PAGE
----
Representative Eliot Engel, the top Democrat on the House Foreign Affairs committee, said Trump's latest comments "undermined American credibility by drawing an absurd red line".

Kim's efforts to develop a missile capable of delivering a nuclear weapon to the continental US still face significant technological hurdles.

Air Force General Paul Selva, vice-chairman of the Joint Chiefs of Staff, highlighted those issues in an Aug 3 presentation. They include developing a missile that can survive reentry into the atmosphere and a guidance-and-control system capable of directing a rocket all the way to the US without breaking up.

The missile tests show Kim's regime making important progress. Trump's comments may be "emotional rhetoric expressing unhappiness with what had gone on over past 10 years," said Paul Bracken, a professor of political science and management at Yale University and author of The Second Nuclear Age: Strategy, Danger, and the New Power Politics. Just days ago, Trump was praising the UN Security Council's unanimous decision to tighten sanctions on North Korea, targeting about US$1 billion of the nation's approximately US$3 billion in exports. Some analysts say those measures are too little, too late to slow Kim's momentum.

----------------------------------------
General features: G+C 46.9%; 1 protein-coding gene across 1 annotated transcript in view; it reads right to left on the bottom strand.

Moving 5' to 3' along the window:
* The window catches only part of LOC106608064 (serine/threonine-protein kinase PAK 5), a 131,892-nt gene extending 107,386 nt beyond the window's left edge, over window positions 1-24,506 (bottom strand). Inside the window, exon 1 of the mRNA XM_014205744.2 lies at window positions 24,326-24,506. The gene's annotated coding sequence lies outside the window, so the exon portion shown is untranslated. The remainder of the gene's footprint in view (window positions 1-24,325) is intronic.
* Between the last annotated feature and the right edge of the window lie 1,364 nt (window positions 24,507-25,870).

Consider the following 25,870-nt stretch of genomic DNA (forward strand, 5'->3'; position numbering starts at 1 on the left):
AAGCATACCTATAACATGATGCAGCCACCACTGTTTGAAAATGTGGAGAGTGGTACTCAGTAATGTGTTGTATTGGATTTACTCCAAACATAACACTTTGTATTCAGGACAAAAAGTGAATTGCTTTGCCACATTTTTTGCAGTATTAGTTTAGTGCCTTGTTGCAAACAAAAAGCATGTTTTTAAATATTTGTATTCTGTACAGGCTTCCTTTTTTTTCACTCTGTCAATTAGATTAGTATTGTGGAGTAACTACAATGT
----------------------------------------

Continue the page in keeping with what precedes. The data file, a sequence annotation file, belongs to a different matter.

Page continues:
"Today North Korea became only the third US adversary, after Russia and China, to attain the ability to threaten nuclear war against the United States," said Matthew Kroenig, a non-resident senior fellow with the Brent Scowcroft Center on International Security at the Atlantic Council, referring to the Defence Intelligence Agency report.

"This news will likely provide motivation for the Trump administration to take a hard look at higher-risk options, including military force." Kim shows no sign of being cowed by condemnation or threats. The regime has long viewed its nuclear weapons program as a means to winning respect and ending any potential threat to oust the Kim dynasty, which has ruled the nation for three generations.

"We will, under no circumstances, put the nukes and ballistic rockets on negotiating table," the state-run Korean Central News Agency reported on Monday.

"Neither shall we flinch even an inch from the road to bolstering up the nuclear forces chosen by ourselves, unless the hostile policy and nuclear threat of the US against the DPRK are fundamentally eliminated."